Australian universities cannot be trusted with the freedom to set their own tuition fees, according to the economist who designed the Higher Education Contribution Scheme 15 years ago.
Bruce Chapman, director of the Centre for Economic Policy Research at the Australian National University, says in his report into Australian higher education funding that allowing higher education institutions to fix fees will have a profound impact on poor students seeking access to university.
He says that students who enrol may end up paying more for their degrees than it costs the universities to deliver them.
Professor Chapman is particularly critical of the government's move to allow universities to add top-up fees to the charges imposed under Hecs next year, and to set their own fees for students willing to pay the full tuition cost.
He also questions the introduction of a Hecs-type loans system that will offer a maximum of A$50,000 (£19,600) to those prepared to pay full fees.
Professor Chapman says some students will exhaust the loan limit before graduating and might be forced to drop out.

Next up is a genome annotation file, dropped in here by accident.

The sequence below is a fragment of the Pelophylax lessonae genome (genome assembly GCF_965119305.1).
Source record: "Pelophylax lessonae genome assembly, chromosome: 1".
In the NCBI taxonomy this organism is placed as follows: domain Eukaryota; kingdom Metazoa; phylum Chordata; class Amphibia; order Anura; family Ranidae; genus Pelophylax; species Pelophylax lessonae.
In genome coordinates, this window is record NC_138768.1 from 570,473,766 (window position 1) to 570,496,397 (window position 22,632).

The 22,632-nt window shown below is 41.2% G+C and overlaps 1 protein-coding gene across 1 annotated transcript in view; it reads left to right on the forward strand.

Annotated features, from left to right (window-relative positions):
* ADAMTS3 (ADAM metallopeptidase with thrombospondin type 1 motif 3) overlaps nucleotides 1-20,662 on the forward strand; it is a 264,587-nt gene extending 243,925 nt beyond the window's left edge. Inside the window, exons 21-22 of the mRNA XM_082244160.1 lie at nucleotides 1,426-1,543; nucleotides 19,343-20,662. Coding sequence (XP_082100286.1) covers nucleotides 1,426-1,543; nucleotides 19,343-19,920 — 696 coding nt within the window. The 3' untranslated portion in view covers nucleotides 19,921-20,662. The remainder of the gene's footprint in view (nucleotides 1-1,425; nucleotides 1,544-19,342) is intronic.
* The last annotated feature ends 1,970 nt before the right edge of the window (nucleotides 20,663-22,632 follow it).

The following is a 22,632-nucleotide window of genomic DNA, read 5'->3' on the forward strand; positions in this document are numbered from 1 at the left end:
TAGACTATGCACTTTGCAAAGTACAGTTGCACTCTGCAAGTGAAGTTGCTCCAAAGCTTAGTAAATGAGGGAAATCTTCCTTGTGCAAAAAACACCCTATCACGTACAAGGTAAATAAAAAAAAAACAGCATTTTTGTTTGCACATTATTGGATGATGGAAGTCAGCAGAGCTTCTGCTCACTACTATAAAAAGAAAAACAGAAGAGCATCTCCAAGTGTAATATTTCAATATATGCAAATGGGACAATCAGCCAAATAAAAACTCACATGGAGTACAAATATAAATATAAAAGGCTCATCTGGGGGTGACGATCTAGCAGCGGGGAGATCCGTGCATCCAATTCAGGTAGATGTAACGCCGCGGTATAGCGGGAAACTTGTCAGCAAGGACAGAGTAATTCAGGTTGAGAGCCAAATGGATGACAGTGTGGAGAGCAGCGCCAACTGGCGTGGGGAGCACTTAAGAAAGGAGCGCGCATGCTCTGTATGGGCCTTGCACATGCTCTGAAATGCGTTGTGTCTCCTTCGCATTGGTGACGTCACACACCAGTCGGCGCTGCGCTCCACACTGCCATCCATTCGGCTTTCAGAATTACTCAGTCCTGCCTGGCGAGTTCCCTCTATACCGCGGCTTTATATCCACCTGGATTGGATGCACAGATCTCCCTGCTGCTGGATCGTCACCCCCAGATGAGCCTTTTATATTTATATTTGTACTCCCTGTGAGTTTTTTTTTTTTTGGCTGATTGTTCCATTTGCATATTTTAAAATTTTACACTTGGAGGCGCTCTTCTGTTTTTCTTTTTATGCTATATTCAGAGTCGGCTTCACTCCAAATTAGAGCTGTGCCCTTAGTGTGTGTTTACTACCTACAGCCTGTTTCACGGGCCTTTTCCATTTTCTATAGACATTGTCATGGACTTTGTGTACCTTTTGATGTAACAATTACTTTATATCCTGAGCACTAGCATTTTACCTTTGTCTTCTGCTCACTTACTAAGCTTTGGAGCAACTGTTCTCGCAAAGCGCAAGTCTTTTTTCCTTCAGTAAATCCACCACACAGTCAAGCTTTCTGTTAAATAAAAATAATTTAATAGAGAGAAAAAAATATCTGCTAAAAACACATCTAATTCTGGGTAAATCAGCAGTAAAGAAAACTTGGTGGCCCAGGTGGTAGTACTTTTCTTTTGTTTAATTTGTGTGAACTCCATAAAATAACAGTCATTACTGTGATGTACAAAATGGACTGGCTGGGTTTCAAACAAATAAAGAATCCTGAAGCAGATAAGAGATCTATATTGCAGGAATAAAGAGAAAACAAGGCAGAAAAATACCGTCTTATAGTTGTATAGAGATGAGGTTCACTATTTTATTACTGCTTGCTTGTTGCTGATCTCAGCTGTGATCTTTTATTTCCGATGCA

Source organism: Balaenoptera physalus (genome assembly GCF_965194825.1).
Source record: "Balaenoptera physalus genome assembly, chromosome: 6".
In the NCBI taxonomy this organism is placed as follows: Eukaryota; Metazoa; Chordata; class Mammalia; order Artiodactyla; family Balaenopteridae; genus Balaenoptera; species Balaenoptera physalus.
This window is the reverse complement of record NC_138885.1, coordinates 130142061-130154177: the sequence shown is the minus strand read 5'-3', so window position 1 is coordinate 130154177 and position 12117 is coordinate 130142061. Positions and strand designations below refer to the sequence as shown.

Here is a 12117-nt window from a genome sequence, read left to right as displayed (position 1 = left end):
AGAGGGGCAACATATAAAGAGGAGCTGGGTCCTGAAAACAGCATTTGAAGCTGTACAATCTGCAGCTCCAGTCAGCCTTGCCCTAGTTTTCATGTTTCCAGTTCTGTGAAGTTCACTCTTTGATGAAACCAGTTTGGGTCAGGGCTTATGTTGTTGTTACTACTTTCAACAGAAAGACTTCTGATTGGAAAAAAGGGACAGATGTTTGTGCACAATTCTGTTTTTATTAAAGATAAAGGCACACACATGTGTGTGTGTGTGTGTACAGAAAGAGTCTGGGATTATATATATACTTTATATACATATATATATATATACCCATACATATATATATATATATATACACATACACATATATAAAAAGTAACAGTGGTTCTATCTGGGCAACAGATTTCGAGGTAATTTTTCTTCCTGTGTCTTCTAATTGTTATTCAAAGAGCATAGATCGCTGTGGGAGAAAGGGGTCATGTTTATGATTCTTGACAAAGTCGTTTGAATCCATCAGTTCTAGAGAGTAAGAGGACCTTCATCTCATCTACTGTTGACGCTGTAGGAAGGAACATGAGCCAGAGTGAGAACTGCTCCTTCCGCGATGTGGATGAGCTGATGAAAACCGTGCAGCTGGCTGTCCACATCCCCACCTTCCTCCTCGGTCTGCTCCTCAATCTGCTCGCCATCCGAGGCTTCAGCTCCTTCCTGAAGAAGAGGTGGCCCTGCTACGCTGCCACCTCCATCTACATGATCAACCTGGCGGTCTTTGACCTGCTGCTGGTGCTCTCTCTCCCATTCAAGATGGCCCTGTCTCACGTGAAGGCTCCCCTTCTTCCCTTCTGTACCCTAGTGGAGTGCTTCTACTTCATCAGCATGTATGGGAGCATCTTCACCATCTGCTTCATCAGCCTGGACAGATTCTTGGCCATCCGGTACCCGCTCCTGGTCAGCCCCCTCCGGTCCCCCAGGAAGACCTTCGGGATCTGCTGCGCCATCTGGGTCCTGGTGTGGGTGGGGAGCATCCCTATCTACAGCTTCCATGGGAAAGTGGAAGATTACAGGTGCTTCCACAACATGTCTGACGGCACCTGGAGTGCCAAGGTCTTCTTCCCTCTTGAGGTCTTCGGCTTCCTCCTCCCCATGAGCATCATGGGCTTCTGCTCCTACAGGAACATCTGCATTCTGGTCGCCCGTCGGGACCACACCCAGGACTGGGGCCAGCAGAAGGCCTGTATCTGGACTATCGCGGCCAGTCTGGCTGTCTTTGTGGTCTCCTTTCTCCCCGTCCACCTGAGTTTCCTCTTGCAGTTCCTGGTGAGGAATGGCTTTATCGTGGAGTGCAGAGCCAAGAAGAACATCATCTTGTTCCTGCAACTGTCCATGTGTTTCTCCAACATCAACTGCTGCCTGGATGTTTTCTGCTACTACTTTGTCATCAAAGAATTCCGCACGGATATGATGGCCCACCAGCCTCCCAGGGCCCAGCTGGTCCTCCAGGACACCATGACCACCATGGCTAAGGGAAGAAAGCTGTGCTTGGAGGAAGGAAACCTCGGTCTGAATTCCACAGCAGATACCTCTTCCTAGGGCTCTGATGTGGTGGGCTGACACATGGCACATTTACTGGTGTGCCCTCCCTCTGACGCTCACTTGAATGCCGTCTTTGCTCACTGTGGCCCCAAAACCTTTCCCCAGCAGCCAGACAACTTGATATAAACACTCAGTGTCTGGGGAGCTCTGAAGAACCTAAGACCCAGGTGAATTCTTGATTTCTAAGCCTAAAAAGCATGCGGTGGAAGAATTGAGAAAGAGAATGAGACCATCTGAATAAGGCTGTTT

Yet current indications point to a rapid rise in the charges universities impose and a substantial increase in the number of students taking out loans. The proportion of costs then borne by students will be very large, Professor Chapman predicts.
"There is no case for allowing universities complete price flexibility," he says. "Over time, it will result in a significant minority of students accumulating a large and arguably inequitable debt reflecting prices set in a way that is unrelated to the fostering of competition."
Although providing loans is an improvement over current arrangements, where full-fee students have to pay upfront, he says universities should not be allowed this level of price discretion.
Professor Chapman says there are compelling reasons to scrap the system before its introduction. He proposes instead that the government set a limit on the fees universities can charge while giving institutions greater flexibility in deciding the number of places to be offered.
The fees limit should be set at the same level as Hecs so all students taking the same course would pay the same charge. This way there would be far less "rent-seeking" behaviour by institutions.
Under current plans, universities will be able to charge full-fee students whatever they chose.
Professor Chapman doubts that universities will be influenced by the cap on loans. He implies that vice-chancellors will not be concerned about the debt students incur because they will have no idea how much the students already owe.